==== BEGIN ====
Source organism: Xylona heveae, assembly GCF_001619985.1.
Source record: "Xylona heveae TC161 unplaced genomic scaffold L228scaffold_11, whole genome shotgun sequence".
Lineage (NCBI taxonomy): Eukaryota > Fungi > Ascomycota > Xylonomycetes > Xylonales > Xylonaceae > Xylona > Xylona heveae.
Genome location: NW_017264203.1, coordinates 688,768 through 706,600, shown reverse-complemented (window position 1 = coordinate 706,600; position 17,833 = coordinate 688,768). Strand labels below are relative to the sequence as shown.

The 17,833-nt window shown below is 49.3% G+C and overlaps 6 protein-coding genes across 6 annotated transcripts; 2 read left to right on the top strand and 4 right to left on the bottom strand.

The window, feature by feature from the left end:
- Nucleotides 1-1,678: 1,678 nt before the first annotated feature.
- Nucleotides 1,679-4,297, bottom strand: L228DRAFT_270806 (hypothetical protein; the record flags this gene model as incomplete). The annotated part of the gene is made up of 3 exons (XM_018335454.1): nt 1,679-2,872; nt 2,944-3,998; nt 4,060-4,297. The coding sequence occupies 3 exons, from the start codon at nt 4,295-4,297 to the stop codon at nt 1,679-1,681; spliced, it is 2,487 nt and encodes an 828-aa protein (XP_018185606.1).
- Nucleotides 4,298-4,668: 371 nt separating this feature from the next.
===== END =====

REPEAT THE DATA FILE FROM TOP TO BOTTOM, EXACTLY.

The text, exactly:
Source organism: Xylona heveae, assembly GCF_001619985.1.
Source record: "Xylona heveae TC161 unplaced genomic scaffold L228scaffold_11, whole genome shotgun sequence".
Lineage (NCBI taxonomy): Eukaryota > Fungi > Ascomycota > Xylonomycetes > Xylonales > Xylonaceae > Xylona > Xylona heveae.
Genome location: NW_017264203.1, coordinates 688,768 through 706,600, shown reverse-complemented (window position 1 = coordinate 706,600; position 17,833 = coordinate 688,768). Strand labels below are relative to the sequence as shown.

The 17,833-nt window shown below is 49.3% G+C and overlaps 6 protein-coding genes across 6 annotated transcripts; 2 read left to right on the top strand and 4 right to left on the bottom strand.

The window, feature by feature from the left end:
- Nucleotides 1-1,678: 1,678 nt before the first annotated feature.
- Nucleotides 1,679-4,297, bottom strand: L228DRAFT_270806 (hypothetical protein; the record flags this gene model as incomplete). The annotated part of the gene is made up of 3 exons (XM_018335454.1): nt 1,679-2,872; nt 2,944-3,998; nt 4,060-4,297. The coding sequence occupies 3 exons, from the start codon at nt 4,295-4,297 to the stop codon at nt 1,679-1,681; spliced, it is 2,487 nt and encodes an 828-aa protein (XP_018185606.1).
- Nucleotides 4,298-4,668: 371 nt separating this feature from the next.